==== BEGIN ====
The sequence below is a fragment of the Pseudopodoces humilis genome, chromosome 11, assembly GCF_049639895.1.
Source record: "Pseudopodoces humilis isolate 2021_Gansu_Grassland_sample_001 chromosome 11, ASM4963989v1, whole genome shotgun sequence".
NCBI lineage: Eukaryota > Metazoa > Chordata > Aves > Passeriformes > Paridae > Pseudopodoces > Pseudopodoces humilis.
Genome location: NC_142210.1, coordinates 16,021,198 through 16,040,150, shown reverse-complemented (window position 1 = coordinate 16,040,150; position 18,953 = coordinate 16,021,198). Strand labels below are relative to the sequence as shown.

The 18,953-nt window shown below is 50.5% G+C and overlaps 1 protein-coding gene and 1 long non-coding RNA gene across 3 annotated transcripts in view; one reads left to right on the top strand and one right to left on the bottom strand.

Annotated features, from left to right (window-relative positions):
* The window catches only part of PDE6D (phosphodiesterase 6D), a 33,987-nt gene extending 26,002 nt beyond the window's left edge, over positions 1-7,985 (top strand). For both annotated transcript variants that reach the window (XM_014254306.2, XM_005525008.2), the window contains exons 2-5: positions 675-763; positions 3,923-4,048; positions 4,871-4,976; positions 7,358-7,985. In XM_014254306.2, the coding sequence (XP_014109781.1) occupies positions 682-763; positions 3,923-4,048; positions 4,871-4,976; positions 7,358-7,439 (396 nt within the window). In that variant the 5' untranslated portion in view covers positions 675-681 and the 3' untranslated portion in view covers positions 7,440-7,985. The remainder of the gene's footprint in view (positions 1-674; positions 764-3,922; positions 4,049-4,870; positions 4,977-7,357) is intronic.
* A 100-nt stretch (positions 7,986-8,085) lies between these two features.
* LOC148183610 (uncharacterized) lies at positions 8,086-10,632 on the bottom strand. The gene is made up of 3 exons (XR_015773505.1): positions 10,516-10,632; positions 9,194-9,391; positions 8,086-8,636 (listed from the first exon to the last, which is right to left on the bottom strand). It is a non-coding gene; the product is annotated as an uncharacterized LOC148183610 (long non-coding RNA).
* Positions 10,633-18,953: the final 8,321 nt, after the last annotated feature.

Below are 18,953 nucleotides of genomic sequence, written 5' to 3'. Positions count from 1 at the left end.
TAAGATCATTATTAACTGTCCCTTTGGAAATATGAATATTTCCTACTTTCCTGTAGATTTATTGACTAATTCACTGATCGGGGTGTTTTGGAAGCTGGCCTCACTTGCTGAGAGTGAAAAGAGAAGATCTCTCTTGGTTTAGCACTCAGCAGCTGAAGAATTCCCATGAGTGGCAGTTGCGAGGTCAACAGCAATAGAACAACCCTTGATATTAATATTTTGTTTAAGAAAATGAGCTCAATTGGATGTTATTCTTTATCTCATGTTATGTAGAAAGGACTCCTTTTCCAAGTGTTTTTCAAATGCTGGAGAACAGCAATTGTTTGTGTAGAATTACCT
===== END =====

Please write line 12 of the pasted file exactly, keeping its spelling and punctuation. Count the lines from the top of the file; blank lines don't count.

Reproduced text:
TAAGATCATTATTAACTGTCCCTTTGGAAATATGAATATTTCCTACTTTCCTGTAGATTTATTGACTAATTCACTGATCGGGGTGTTTTGGAAGCTGGCCTCACTTGCTGAGAGTGAAAAGAGAAGATCTCTCTTGGTTTAGCACTCAGCAGCTGAAGAATTCCCATGAGTGGCAGTTGCGAGGTCAACAGCAATAGAACAACCCTTGATATTAATATTTTGTTTAAGAAAATGAGCTCAATTGGATGTTATTCTTTATCTCATGTTATGTAGAAAGGACTCCTTTTCCAAGTGTTTTTCAAATGCTGGAGAACAGCAATTGTTTGTGTAGAATTACCT